Journalist on board
Posted 15 January 2012 - 12:20 PM
I'm a journalist who recently completed a many month research and writing project, and am eyeing up cartography and map making as my next subject.
I've had a general interest in some of the design and general theories behind map making, thanks to reading Edward Tufte and writing about info graphics in the past (I wrote a longish piece on the designer Nicholas Felton). I saw the recent David Imus attention spark around the web and haven't been able to shake my interest in Cart since.
What's so striking to me is 1) how intwined map making is w/ history and nature (as societies and spaces changed so too do maps) and 2) how little people talk about maps today despite using them so often. I'd imagine that a larger percentage of people are using maps today than anytime before in history (--a question for me to more closely investigate in my research).
Anyway...this is all a long way of saying hello, and that I'm looking forward to reading more on this site and hopefully discussing the problems and successes of modern map making w/ the board.
Posted 17 January 2012 - 09:55 AM
I'd imagine that a larger percentage of people are using maps today than anytime before in history (--a question for me to more closely investigate in my research).
There is no question, maps (in all their forms) have become an indispensable part of modern life and communication. With a population of over 6 billion and a massive portion of that connected via internet and mobile communication devices, maps are just about ubiquitous in modern societies. There has also never been more information to map! Through new and increased technologies we aciculate huge amounts of new locatable data very day (every second). Through smart phones and other devices, the same people who likely consume the largest proportion of modern maps are also contributing some of the biggest datasets through geo tagged tweets, photos, and trip logs. At the same time, appreciation for the value of cartographic design (as well as general geographic awareness) seems to be shrinking.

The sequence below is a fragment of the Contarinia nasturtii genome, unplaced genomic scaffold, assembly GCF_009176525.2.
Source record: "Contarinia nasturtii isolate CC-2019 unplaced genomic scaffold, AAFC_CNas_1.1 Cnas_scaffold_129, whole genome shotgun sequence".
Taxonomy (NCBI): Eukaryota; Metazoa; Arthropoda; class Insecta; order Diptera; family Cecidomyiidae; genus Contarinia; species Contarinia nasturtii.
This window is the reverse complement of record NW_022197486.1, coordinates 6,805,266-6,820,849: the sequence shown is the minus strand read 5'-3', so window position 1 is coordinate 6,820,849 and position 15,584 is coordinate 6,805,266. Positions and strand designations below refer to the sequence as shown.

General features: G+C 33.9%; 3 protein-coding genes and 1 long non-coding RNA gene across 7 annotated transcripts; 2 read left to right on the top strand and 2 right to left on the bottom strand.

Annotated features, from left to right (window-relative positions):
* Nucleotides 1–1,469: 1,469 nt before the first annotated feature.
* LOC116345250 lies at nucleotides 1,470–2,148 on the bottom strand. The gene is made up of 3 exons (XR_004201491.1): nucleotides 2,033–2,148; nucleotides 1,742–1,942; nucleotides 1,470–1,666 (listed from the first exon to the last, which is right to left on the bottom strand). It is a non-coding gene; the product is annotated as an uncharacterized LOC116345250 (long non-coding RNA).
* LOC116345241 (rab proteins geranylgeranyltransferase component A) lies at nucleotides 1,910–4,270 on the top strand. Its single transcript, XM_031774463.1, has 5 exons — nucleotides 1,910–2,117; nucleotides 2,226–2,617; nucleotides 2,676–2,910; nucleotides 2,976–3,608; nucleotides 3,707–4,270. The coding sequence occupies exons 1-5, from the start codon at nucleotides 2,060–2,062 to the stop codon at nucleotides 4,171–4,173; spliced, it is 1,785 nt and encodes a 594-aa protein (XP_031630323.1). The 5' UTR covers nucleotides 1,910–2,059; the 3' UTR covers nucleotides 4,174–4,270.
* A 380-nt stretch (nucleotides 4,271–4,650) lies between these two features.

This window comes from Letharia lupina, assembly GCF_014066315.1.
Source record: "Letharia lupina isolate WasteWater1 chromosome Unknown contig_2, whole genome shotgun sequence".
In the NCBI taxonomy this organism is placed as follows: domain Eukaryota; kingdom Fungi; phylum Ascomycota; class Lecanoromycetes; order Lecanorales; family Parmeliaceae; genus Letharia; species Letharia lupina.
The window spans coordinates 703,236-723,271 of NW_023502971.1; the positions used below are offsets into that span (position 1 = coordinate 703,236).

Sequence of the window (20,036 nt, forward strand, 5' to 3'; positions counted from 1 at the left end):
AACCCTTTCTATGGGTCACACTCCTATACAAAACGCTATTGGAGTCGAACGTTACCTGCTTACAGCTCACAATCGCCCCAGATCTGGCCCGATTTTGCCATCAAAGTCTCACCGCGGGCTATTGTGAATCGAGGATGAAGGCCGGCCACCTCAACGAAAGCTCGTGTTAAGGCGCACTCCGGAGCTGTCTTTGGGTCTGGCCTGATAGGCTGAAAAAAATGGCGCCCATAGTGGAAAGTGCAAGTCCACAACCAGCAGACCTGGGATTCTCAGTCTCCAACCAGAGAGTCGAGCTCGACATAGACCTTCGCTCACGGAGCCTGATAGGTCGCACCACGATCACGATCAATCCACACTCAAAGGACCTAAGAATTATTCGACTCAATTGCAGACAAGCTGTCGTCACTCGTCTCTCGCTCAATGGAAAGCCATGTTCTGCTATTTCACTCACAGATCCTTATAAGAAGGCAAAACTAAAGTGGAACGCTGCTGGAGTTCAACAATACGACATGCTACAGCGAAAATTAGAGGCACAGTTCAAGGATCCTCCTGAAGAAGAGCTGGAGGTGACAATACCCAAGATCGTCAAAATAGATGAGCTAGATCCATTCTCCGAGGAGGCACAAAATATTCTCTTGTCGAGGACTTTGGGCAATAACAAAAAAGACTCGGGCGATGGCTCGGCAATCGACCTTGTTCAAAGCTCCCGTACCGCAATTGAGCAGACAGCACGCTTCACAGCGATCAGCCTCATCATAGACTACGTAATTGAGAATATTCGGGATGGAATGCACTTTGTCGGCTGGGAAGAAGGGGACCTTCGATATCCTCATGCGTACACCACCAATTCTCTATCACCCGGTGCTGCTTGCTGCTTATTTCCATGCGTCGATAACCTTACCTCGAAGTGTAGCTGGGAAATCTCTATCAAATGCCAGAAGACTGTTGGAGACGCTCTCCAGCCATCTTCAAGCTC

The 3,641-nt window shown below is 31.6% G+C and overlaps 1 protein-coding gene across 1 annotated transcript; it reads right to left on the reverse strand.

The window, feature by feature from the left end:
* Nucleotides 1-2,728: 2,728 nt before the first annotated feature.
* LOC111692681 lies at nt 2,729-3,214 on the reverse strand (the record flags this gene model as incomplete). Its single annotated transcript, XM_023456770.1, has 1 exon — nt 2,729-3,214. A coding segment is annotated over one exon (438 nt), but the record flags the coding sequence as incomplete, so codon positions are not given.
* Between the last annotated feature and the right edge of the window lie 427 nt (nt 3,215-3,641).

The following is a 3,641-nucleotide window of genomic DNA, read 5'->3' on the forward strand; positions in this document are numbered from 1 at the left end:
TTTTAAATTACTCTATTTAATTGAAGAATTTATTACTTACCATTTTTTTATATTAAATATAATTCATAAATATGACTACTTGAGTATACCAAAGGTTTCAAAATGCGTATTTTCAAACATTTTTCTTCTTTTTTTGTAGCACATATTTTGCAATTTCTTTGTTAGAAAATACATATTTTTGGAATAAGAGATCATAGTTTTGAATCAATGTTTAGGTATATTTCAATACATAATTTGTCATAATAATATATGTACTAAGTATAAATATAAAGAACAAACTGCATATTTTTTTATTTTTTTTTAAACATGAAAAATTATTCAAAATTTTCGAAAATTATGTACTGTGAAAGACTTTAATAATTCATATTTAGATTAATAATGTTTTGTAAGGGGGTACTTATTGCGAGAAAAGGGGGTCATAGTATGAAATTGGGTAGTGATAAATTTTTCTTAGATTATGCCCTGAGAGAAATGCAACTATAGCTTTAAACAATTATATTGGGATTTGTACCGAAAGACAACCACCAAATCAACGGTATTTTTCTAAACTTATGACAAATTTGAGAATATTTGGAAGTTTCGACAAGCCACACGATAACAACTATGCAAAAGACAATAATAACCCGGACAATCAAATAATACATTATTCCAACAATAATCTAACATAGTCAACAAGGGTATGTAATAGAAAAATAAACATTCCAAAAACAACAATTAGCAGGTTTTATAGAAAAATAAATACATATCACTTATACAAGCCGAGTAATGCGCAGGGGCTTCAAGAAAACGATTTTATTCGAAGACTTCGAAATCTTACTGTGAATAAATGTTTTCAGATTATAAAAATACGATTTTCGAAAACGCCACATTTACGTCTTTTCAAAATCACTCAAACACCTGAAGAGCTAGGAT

A very interesting subject! I look forward to hearing what you come up with in tour research. Welcome to CartoTalk!
GIS Reference and Instruction Specialist, Stanford Geospatial Center.
Posted 17 January 2012 - 10:38 AM
There is no question, maps (in all their forms) have become an indispensable part of modern life and communication.
In fact, some of the most basic maps I've ever made have been seen by millions of people. Base maps for rainfall data (in several regions: Netherlands, Germany, Scandinavia) on a number of websites and mobile apps. 10 years ago something like that still seemed very sci-fi.
Email: email@example.com / Twitter: @redgeographics
Posted 17 January 2012 - 04:13 PM
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